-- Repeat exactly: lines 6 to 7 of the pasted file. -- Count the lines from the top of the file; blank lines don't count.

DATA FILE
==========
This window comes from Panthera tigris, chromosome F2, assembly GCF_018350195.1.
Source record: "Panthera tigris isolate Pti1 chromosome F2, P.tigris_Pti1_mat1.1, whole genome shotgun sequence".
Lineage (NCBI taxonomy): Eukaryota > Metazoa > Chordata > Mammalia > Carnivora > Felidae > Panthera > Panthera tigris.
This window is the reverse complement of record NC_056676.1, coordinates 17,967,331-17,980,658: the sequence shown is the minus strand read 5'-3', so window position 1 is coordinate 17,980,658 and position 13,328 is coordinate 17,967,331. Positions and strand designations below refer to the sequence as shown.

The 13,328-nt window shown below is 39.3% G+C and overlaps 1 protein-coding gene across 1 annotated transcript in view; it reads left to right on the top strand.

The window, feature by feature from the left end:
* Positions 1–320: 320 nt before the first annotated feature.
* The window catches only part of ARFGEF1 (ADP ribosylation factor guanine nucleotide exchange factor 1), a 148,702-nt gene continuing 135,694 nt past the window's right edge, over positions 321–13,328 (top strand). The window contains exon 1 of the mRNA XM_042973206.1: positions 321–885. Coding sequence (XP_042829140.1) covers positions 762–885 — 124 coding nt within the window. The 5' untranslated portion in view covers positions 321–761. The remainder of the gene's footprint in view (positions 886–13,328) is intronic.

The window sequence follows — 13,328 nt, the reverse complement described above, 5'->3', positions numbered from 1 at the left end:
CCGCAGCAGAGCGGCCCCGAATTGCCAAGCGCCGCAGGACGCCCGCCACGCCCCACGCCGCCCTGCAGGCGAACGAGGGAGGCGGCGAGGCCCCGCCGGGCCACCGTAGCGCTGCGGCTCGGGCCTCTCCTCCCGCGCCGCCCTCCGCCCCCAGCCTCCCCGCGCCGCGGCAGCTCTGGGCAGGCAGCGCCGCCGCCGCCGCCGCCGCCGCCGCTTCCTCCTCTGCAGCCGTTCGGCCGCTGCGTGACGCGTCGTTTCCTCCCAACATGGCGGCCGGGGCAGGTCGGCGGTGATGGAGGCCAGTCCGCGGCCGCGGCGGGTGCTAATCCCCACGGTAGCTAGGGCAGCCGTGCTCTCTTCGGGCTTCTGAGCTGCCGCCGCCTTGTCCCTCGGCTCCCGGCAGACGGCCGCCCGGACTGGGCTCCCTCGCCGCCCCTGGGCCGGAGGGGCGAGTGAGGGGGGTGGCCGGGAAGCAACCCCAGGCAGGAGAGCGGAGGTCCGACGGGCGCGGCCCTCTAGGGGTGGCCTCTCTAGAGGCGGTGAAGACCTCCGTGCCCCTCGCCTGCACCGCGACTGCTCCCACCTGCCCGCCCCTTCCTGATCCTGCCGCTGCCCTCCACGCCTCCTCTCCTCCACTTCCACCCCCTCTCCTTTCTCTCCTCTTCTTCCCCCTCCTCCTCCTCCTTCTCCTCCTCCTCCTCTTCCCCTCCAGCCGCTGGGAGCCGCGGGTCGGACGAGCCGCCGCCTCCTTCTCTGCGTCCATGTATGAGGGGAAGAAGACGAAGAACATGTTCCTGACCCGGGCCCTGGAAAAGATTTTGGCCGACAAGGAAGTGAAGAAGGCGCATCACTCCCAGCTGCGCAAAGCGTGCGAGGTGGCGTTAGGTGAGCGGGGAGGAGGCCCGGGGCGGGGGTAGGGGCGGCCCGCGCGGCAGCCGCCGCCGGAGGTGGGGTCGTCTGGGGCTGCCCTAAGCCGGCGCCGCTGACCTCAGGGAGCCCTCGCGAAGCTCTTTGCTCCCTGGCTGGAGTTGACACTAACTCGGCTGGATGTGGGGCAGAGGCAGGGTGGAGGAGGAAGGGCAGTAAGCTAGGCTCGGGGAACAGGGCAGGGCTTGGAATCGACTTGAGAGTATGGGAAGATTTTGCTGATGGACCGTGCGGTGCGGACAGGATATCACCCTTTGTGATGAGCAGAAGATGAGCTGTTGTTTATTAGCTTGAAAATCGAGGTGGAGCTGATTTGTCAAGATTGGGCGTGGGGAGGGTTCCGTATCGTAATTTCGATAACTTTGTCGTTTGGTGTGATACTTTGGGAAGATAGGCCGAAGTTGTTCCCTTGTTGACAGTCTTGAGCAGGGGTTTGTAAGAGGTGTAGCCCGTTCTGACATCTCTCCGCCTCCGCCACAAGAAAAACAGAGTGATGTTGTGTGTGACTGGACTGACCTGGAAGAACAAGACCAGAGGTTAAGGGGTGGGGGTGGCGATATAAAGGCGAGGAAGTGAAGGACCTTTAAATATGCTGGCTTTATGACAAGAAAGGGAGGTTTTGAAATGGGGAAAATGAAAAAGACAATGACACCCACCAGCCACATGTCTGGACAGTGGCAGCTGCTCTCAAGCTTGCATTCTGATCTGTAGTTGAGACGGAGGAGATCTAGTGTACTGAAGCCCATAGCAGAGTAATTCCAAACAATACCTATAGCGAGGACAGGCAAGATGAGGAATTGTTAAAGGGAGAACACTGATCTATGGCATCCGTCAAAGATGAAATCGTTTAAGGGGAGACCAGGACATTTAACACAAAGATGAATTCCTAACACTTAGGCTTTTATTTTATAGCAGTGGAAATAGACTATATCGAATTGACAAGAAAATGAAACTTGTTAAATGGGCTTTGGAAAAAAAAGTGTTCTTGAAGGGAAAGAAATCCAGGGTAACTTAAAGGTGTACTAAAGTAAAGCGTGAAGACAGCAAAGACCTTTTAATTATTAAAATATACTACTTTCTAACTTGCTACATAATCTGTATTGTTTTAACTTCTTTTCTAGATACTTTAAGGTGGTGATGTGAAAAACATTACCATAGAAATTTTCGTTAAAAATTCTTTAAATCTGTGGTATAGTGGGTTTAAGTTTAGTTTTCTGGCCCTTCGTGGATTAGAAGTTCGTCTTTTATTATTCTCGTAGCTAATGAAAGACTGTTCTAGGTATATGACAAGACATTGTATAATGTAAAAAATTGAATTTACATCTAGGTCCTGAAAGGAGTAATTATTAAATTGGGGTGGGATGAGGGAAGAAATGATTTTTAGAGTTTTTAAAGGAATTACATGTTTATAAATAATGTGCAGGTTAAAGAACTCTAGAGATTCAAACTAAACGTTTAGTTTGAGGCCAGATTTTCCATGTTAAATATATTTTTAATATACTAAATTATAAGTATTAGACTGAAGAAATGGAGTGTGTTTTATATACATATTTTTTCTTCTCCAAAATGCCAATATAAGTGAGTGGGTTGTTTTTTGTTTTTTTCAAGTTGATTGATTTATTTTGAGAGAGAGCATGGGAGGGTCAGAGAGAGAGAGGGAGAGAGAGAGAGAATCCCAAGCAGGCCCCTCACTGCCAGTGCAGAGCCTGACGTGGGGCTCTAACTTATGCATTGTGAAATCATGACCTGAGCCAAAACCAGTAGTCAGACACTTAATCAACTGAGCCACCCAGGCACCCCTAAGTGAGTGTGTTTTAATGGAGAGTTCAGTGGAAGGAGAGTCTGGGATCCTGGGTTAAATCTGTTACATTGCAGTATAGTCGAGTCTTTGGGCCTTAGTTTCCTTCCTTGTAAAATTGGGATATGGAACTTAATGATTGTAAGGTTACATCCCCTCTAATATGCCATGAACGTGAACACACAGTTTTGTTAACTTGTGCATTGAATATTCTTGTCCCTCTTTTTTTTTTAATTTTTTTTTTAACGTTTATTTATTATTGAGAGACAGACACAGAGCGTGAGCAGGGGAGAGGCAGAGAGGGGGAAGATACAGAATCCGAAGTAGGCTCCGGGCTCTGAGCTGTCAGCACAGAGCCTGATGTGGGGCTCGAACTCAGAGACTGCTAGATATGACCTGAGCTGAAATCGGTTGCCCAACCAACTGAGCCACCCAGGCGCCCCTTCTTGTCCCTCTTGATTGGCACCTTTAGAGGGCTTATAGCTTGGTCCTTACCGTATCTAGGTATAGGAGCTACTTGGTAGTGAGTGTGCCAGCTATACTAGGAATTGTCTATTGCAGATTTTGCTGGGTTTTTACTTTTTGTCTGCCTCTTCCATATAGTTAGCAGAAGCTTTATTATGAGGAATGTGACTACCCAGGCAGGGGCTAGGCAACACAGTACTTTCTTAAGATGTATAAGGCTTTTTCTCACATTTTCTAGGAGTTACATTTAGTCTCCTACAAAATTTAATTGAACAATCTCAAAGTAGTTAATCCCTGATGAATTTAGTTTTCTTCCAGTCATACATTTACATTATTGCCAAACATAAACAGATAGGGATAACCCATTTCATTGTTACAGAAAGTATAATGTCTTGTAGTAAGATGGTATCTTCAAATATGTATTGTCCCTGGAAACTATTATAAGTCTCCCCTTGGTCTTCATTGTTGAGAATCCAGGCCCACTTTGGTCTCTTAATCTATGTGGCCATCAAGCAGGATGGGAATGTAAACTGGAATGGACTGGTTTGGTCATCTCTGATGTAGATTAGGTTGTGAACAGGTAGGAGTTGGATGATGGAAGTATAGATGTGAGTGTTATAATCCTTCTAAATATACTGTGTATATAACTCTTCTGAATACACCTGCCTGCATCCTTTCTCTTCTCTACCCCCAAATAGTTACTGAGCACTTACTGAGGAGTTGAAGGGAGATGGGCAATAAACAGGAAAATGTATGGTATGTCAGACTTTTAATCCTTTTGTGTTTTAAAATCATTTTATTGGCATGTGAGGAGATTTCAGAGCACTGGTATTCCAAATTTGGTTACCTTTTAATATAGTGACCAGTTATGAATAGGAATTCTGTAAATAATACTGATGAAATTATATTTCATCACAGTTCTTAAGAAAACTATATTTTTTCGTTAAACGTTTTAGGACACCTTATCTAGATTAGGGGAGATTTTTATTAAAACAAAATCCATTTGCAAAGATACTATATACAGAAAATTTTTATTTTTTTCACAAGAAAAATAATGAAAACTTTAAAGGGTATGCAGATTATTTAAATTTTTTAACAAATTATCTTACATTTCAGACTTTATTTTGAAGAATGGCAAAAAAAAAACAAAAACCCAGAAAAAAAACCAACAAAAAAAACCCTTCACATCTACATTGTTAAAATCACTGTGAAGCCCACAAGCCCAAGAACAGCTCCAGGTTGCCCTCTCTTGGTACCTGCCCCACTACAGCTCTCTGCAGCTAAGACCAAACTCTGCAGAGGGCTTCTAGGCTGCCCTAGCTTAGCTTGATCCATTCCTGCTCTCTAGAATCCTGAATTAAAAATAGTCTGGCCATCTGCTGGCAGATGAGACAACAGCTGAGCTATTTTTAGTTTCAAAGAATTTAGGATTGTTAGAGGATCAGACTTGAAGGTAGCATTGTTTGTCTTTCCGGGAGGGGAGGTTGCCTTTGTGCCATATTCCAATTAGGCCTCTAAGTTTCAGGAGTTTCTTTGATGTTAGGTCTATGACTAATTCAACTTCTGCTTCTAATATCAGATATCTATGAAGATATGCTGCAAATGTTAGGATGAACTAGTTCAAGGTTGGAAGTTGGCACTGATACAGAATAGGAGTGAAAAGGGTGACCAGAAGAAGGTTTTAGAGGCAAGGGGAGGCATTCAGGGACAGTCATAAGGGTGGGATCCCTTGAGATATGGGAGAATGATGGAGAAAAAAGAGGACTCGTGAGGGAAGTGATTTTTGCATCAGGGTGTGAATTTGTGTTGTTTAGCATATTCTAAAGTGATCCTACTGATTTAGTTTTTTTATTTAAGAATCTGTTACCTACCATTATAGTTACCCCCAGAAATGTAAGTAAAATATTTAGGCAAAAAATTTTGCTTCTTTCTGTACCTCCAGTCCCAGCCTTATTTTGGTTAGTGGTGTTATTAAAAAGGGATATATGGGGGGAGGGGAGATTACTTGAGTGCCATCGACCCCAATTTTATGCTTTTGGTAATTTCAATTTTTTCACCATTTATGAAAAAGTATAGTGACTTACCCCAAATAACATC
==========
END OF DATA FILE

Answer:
The window, feature by feature from the left end:
* Positions 1–320: 320 nt before the first annotated feature.